Vitamin E is an important fat-soluble vitamin that’s required for the proper function of many organs, enzymatic activities and neurological processes. Vitamin E’s main role is to protect polyunsaturated fatty acids (PUFA’s) from a damaging oxidation called as lipid peroxidation; this is a form of oxidative damage. PUFA’s have been in our diet for years and they cause free radicals resulting in the formation of various unwanted products.
Although vitamin E sounds like a single substance, it is actually the name of eight related compounds in food, including alpha-tocopherol. Each form has a different potency, or level of activity in the body. It also has a critical interaction with vitmain K. Many of these are estrogenic and can lower testosterone. The available data on vitamin E is quite contradictory, our research shows that foods that contain vitamin E are:-
- Almonds, 1 oz, 23 nuts: 7.3 mg (49% DV)
- Sunflower seeds, 1 oz: 7.4 mg (49% DV) **Almonds and sunflower seeds are about equal looking at the research **
- Spinach, 1 cup: 6.7 mg (23% DV)
- Sweet Potato, 1 whole: 3.9 mg (26% DV) ** A study showed that one boiled sweet potato contains 3.95mg **
- Avocado, 1 whole: 2.7 mg (18% DV)
Wheat germ oil is often cited as a high vitamin E food. It is high in omega-6 and hence high in vitamin E, so the high vitamin E content is mitigated by the omega-6. It should not be heated due to the high PUFA content. The oil oxidises easily at room temperature and goes rancid.
Almonds and sunflower seeds are the best for vitamin E (but almonds contain quite high %PUFAs). Sweet potatoes would really help too. Take a look at eating watermelon, it’s packed with natural antioxidants such as lycopene (huge amounts), vitamin C and citruline. Many studies point to the benefits of taking lycopene with vitamin E.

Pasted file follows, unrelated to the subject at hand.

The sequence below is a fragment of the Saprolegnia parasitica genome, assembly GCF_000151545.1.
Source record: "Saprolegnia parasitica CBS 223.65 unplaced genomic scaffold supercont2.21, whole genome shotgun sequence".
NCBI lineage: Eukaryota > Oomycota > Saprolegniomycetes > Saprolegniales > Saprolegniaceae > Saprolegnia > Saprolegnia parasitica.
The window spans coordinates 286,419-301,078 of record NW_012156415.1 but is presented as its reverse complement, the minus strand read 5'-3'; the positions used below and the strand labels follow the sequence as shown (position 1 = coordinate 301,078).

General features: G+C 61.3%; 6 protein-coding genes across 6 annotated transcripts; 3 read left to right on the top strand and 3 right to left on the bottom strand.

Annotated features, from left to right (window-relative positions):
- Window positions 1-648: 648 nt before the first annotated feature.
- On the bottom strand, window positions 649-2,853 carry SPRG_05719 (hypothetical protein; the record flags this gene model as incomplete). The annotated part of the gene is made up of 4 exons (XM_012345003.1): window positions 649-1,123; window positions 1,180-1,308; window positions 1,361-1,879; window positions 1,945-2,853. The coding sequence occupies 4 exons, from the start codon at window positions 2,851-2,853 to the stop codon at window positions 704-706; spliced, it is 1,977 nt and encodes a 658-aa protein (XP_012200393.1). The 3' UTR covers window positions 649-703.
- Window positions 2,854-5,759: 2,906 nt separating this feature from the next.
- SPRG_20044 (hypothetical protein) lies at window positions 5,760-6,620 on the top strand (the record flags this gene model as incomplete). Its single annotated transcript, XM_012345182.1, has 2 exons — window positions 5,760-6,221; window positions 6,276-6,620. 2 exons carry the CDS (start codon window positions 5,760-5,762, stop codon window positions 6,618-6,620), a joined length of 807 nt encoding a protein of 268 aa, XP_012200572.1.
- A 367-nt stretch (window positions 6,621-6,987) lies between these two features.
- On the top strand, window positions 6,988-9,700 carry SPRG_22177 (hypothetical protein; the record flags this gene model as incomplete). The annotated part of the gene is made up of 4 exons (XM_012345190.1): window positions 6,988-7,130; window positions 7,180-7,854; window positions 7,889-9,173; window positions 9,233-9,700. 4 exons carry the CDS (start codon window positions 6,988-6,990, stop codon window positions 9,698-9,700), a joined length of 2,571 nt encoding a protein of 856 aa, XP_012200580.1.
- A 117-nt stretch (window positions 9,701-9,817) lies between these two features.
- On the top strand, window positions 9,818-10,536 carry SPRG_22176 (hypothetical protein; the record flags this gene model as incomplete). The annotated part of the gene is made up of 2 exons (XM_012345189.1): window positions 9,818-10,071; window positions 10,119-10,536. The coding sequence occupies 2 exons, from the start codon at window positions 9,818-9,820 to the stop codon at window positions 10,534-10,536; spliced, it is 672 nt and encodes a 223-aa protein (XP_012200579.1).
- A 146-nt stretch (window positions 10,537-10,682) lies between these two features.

How much vitamin E do I need?
The amount of vitamin E you need each day depends on your age and your PUFA intake. Average daily recommended intakes are listed below in milligrams (mg) and in International Units (IU).
- Birth to 6 months 4 mg (6 IU)
- Infants 7–12 months 5 mg (7.5 IU)
- Children 1–3 years 6 mg (9 IU)
- Children 4–8 years 7 mg (10.4 IU)
- Children 9–13 years 11 mg (16.4 IU)
- Teens 14–18 years 15 mg (22.4 IU)
- Adults 15 mg (22.4 IU)
- Breastfeeding teens and women 19 mg (28.4 IU)
Vitamin E supplements
Vitamin E is fat soluble, so vitamin E supplements are usually in the form of the vitamin dissolved in vegetable oil in a softgel capsule. You don’t know what you are getting in most supplements, so getting vitamin E via food seems the best option. It is also advisable to take an E supplement that contains a range of vitamin E types (alpha being the most potent anti-oxidant).
A handful of almonds each day, a handful of sunflower seeds each day plus 2 or 3 few sweet potatoes each week would be more than enough. Plus you would be getting stacks of other micro nutrients too.
Sources: researchgate.net, almonds.com, ods.od.nih.gov